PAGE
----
Andrew Hamilton is often credited for the design of Independence Hall (then known as the Pennsylvania State House). It is more likely that his designs were for initial planning and that he did not create the final plans. Beginning in 1732, Edmund Woolley was responsible for the final design and construction of the Pennsylvania State House, a project that employed Woolley and his apprentices well into the 1750s.[13] The statehouse was not completed until after Hamilton's death, and the conveyance of the land to the province was made by his son and son-in-law.[6]

Bush Hill, The Woodlands, and Lancaster County, PA

For his legal work formalizing William Penn’s will in London from 1724–1726, Hamilton was awarded land in 1726 and 1729 by the Pennsylvania proprietors; William Penn’s widow Hannah Penn and sons, Richard Penn, Thomas Penn, and John Penn. Hamilton also took this time to purchase from Stephen Jackson a portion of land from the Springettsburg Manor. These gifts and purchases added up to 153 acres of land, for which Hamilton received a patent in 1734.

Bush Hill

Bush Hill. The Seat of Wm. Hamilton Esqr. near Philadelphia, by James Peller Malcolm. Bush Hill was first the country seat of his ancestor Andrew Hamilton.

The Bush Hill estate contained the land now bound by 12th Street to the East, 19th Street to the West, Vine Street to the South, and what is now Fairmount Avenue (but was once Coates Street) to the North. The manor was located on what is now the southern side of Spring Garden Street near the old Philadelphia Mint building,[7] which is now used by the Community College of Philadelphia. Hamilton left the estate to his son James Hamilton after his death; he in turn passed it on to his nephew William Hamilton.

When the federal capital was located in Philadelphia, Bush Hill was rented to the government as the house of the vice-president, as William Hamilton was on an extended stay in England. During the Yellow Fever Epidemic of 1793, its outbuildings were adapted for use for several months as a fever hospital.

The Woodlands

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The Woodlands was a large area of land given to Hamilton; it was situated on the west side of the Schuylkill River and his property included much of present-day West Philadelphia. He left it to his son Andrew, who survived him by only six years. The next to inherit and use the land was the younger Andrew Hamilton's son, William Hamilton.


Hamilton and his son James were among the founders of Lancaster, which in 1729 became the fourth county in the province of Pennsylvania.[11] The community was located on a 500-acre (2 km²) tract owned by Hamilton, on which he laid out Lancaster Townstead around 1730. By 1734, James, now proprietor of Lancaster town, won a seat in the Assembly and became the political leader of the county. In 1742 James Hamilton secured the original charter of government, which gave the settlement the status of borough (this charter can be found today in the city clerk’s office).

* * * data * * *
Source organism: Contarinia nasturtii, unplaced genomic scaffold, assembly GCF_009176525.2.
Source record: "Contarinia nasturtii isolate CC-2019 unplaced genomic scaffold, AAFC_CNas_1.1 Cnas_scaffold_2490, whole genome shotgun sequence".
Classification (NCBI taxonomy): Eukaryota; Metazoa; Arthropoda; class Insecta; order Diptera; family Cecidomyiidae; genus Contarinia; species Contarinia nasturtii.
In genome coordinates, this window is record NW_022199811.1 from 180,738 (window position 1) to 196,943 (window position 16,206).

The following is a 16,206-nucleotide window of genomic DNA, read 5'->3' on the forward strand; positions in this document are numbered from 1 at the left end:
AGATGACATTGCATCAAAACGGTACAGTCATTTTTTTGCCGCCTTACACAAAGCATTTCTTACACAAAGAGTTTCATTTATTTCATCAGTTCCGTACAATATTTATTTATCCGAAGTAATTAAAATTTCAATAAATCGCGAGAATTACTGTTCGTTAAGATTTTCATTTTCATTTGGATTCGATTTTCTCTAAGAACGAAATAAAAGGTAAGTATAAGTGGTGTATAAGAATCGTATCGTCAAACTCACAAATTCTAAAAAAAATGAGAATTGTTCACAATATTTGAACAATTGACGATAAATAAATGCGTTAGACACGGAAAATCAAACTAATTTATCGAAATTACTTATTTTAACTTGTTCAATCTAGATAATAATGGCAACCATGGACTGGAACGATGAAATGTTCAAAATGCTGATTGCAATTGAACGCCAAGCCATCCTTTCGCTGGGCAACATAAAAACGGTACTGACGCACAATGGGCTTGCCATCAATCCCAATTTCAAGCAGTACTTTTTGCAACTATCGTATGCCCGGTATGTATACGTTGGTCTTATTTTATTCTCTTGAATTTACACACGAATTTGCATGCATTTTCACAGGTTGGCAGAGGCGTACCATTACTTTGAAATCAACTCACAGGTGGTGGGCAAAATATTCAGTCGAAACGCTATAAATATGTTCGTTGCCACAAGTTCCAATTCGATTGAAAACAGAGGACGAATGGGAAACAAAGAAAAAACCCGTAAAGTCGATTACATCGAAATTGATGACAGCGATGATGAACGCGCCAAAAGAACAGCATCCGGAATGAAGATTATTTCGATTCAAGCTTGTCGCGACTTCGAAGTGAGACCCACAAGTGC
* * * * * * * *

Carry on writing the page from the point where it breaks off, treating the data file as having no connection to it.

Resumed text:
Later life

Andrew Hamilton's wife Anne is believed to have died around the year 1736.[5] Hamilton died at his country seat of Bush Hill and was at first buried on that property. After the sale of his estate in the 1800s,[3] Hamilton and the remains of his family were moved and reinterred in a mausoleum located at Christ Church.[14] On August 6, two days after Hamilton’s death, Benjamin Franklin published in his Pennsylvania Gazette an editorial of appreciation for the attorney and politician.[4]

Family and immediate descendants

During the early years after his marriage, his wife Anne had several children. Margaret Hamilton, their first child, was born in 1709. Circa 1711, Hamilton’s second child and first son James Hamilton was born; he went on to become a mayor of Philadelphia and a governor of the Pennsylvania colony. In 1713, Hamilton’s last son, also named Andrew Hamilton, was born.[15]

Margaret Hamilton married William Allen on February 16, 1734. William and Margaret had six children together.[16] Andrew Hamilton had a close working relationship with his son-in-law. They both worked in the Philadelphia and Pennsylvania governments. Along with James Hamilton, they acquired the land for the state house, now Independence Hall, and its surrounding yard.[12]

Andrew Hamilton the younger married Mary Till on December 24, 1741. She was the daughter of William Till, a businessman of the landed gentry in Pennsylvania and Delaware, and Mary Till, née Lillingston, the step-granddaughter of Berkeley Codd. He was the attorney in Delaware whom the elder Andrew Hamilton had faced in court in 1712.[3] Andrew Hamilton II and Mary Till Hamilton had two sons, Andrew and William Hamilton.


The Hamilton Watch Company was named after Andrew Hamilton's son James Hamilton, original owner of the site in Lancaster.


During World War II, a Liberty Ship was commissioned, the SS Andrew Hamilton in Hamilton's honor.


  1. Philadelphia Bar
  2. "Philadelphia lawyer", at Merriam-Webster Dictionary
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  9. The box was preserved as a family heirloom for many years and is now in the collection of the Historical Society of Pennsylvania. Each year the Philadelphia Bar Association presents a replica of the box to its outgoing Chancellor. A Latin motto inscribed on the box, identical to one on the original, is translated as "Acquired not by money, but by character".
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  11. 11.0 11.1 "Gallery of Speakers' Portraits", Pennsylvania House of Representatives
  12. 12.0 12.1 Browning, Charles H. (1916). "The State House Yard, and Who Owned It First after William Penn." The Pennsylvania Magazine of History and Biography 40(1), pp. 85-103